Bridging Authenticity: The Transformative Power of Allyship

June 2024 | By Sophia Cole

Since our Pride Month series is all about prompting more open conversations about LGBTQIA+ allyship, I took the opportunity to interview my colleague Brian Cole about his allyship journey. Not only is Brian my colleague, but he is also my dad, so it was powerful to address how features of allyship show up across our shared work, home, and social spaces. Together, we talked about defining allyship, getting better at it, and responding to misconceptions about the LGBTQIA+ community. 

 

Pride 3

 

The Heart of Allyship 

Brian and I care about how allyship is more than just a trendy term. It’s about, as Brian put it, “creating an environment where people actually do feel included enough to be their authentic self.” We visualized allyship as a bridge to a place where everyone can be open and honest about who they are. When we embrace allyship, we’re not just helping folks do their best work; we’re helping them feel awesome while doing it. Without the weight of hiding who they are, people can truly shine and grow. We emphasized how being an ally is about always making sure the LGBTQAI+ community feels safe, welcomed, and valued, as our colleague Lisa discussed here 

 

Allyship In Action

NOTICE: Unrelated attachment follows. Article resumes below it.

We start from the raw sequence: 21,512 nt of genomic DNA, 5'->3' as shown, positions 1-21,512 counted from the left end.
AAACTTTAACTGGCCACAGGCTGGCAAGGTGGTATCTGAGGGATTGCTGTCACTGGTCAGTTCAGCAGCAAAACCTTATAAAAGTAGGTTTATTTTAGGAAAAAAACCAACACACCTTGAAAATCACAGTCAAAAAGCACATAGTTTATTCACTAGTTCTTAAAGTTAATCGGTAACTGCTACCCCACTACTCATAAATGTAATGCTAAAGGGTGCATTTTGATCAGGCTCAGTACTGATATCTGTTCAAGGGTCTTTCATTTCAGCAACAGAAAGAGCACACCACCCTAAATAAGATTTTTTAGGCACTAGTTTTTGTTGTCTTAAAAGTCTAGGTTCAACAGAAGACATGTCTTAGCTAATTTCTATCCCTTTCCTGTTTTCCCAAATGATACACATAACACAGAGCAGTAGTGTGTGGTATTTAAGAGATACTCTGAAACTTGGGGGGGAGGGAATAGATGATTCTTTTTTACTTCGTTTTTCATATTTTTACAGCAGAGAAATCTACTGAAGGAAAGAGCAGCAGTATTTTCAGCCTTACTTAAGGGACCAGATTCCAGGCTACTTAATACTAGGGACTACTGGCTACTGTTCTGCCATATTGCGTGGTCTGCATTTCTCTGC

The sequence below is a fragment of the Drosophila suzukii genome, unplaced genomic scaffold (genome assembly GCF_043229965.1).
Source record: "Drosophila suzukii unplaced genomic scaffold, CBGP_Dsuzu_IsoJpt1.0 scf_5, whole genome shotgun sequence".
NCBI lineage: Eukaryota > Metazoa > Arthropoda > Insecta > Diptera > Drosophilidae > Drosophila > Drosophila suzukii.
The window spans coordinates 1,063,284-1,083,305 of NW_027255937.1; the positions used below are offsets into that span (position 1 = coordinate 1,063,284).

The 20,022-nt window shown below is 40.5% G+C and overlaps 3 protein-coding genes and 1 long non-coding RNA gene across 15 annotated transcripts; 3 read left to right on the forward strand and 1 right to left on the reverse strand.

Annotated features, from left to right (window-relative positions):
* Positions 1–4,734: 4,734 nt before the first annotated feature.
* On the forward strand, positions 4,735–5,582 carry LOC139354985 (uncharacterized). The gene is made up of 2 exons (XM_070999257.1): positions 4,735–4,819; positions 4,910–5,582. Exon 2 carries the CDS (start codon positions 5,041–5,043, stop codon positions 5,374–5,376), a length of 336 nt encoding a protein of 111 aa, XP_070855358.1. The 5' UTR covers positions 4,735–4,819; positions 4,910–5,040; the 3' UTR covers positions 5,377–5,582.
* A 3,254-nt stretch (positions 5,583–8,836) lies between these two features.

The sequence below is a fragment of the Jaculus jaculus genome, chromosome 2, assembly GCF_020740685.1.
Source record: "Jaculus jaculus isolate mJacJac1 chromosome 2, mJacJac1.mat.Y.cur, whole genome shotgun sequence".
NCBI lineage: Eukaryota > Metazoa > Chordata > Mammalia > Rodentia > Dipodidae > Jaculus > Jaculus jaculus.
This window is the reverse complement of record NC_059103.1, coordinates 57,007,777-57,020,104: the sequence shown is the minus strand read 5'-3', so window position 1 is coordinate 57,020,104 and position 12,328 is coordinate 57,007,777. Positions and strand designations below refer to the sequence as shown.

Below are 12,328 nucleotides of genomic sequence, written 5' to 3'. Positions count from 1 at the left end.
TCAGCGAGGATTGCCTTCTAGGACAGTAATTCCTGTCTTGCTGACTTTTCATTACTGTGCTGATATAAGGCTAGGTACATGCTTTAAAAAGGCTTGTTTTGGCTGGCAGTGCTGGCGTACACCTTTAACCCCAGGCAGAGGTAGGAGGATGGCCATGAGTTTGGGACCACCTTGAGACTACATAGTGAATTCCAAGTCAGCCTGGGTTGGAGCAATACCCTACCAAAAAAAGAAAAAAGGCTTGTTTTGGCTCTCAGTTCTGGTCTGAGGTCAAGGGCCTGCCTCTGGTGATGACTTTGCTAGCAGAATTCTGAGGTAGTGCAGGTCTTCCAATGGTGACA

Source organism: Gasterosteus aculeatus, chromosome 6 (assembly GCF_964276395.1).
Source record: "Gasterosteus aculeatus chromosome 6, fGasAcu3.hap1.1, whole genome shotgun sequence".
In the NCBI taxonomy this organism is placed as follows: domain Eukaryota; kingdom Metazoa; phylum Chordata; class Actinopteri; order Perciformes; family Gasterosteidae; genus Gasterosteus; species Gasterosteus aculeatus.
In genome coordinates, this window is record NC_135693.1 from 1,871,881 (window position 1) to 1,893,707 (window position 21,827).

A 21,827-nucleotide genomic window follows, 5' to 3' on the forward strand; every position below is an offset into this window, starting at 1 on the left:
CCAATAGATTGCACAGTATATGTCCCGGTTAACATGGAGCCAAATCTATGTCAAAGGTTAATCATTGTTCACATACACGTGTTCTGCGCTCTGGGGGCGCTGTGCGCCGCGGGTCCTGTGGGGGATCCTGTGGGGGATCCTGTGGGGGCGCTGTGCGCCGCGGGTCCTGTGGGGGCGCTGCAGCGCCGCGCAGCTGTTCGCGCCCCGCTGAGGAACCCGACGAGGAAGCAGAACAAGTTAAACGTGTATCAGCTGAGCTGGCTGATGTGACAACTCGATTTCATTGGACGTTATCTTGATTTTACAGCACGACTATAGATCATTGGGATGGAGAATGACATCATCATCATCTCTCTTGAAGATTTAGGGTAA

We were careful not to ignore how in many cases, as Brian said, “people simply don’t know how to talk about allyship.” Embracing the role of an ally requires not just practice, but a dedication to continual learning. “An important starting point,” Brian noted, “is asking good questions, but also really being curious and listening to the answers versus looking for confirmation of what we think, or letting bias get in the way.” We agreed that one of the best ways to be an ally is to simply “be willing to listen,” as explored here. This willingness goes hand-in-hand with what Brian called “treating everybody decent.” While this might sound simple, it is not always common practice.   

 

Combating Misconceptions  

Being an ally means we’re bound to encounter those who have misconceptions about the LGBTQIA+ community, so Brian and I talked about preparing for these instances, especially through tough conversations. He acknowledged that tackling misconceptions depends on “having some courage.” Summoning the confidence to call out others is a huge first step. The next step, which is the hardest and most important, is “challenging others when you hear their misconceptions.” By doing this, we’re not just standing up for what’s right, but we’re also nudging people to learn a bit more, or to “do some homework” on the Queer community.  Brian explained that open conversations become possible when we encourage folks with misconceptions to “talk to people and have an open mind.” And that’s how change starts: one open conversation at a time.  

 

Conclusion  

Allyship isn't about perfection; it's about intention and action. It requires us to be proactive in our support, to educate ourselves continually, and to advocate for marginalized voices. By normalizing conversations around allyship and challenging ourselves and others to do better, we can create more inclusive spaces where everyone can thrive. 

In essence, allyship is a powerful tool for social change—one open conversation at a time, one just action at a time. 

By embracing allyship, and what it takes to keep becoming a better ally, we embrace humanity in its fullest. 

Topics: Team Culture, Culture

Sophia Cole

Written by Sophia Cole